Major amendments to the Canadian Trademarks Act were passed in 2014. On June 17, 2019, implementation of these changes will go into effect. Below are the highlights but this does not encompass all of the modifications:
Applications filed after the implementation or any applications still pending after implementation will no longer need to designate proposed use or use in Canada or U.S. (or the home-country registration) to obtain registration. That said, the Trademarks Act will still require “prior use” as a basis for opposition and cancellation actions. (Non-use in Canada after the third anniversary of registration may result in cancellation by a third party.)
Registration fees will be eliminated for new applications. (Any application still pending at the implementation date will still need to pay the registration fee.)
Once the new law is enacted, you may designate Canada when filing a Madrid – International application. If you have a strong mark, this will typically deliver a cost saving since we can file directly. Of course, if the mark is refused or opposed, we would then need to seek the assistance of foreign counsel.
Request for Customs Assistance (RFA) regime created to address trademarked counterfeits at the border. Only owners of registered trademarks may apply.
Nice classification(i.e., International classes 1- 45)
Currently, classification is voluntary. Once the new law is enacted, nice classification will be required. If you have a pending application(s), you may consider classifying your portfolio now to avoid administrative delays and costs associated with re-classification as well as examination delays of a pending application.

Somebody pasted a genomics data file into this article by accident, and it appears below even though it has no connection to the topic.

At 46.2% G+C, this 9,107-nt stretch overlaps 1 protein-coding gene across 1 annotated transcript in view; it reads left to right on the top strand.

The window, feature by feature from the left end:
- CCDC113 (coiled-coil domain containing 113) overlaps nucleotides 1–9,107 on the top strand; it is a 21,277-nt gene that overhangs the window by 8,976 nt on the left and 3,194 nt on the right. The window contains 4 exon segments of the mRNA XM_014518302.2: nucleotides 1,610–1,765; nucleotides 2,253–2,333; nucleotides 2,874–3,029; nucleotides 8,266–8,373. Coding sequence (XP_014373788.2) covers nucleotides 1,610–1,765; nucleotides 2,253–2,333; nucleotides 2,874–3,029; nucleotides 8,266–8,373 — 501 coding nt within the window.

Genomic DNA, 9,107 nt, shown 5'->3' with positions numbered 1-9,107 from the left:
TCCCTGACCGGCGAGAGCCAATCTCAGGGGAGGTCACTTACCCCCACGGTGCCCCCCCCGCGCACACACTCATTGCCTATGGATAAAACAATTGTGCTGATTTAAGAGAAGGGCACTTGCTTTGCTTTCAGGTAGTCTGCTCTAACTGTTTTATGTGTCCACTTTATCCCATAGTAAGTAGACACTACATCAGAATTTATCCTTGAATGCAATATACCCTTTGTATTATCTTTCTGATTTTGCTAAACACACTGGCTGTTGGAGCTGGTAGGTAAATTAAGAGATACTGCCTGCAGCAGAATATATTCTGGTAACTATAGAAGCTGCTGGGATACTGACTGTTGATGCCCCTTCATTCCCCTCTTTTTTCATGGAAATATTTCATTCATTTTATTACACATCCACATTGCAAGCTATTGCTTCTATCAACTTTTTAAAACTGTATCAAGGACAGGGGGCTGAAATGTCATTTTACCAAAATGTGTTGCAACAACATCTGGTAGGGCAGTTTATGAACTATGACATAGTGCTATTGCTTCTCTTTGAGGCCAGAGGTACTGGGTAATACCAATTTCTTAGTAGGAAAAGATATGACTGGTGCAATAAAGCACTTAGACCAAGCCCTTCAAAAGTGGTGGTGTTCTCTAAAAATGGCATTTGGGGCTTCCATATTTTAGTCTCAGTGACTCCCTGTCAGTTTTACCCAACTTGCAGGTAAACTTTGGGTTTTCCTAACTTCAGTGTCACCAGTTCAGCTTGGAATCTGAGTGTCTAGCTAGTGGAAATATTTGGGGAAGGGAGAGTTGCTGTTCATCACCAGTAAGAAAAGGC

Filing fees will increase due to the implementation of the nice classification system on a per-class basis vs. a single fee for all goods and services. Further, the per-class fee will also apply to renewals. Since there is no restriction on when you can renew marks, if your mark will be re-classified into multiple classes, you may wish to renew before February 2019.
The Examiners may lean towards a more complex examination for distinctiveness.
Currently, you may rely on use in the U.S. for a “suggestive” mark when filing a corresponding mark in Canada. After implementation, you will need to provide evidence of use in each Canadian providence along with an affidavit.
The renewal term will change from 15 years to 10 years.
Due to the elimination of the use requirement and current fee structure, trolls are filing Canadian trademark applications for all goods and services for well-known marks, coined words and personal names.
While the Canadian Government is proposing further amendments to its Trademarks Act to deter squatters, trademark owners should audit their Canadian trademark portfolio and consider (i) defensive filings covering additional goods and services of interest or gaps; (ii) early re-classifications and renewals; (iii) implementing a watch service in Canada; and (iv) developing a protocol for retaining records in case of future “use” issues.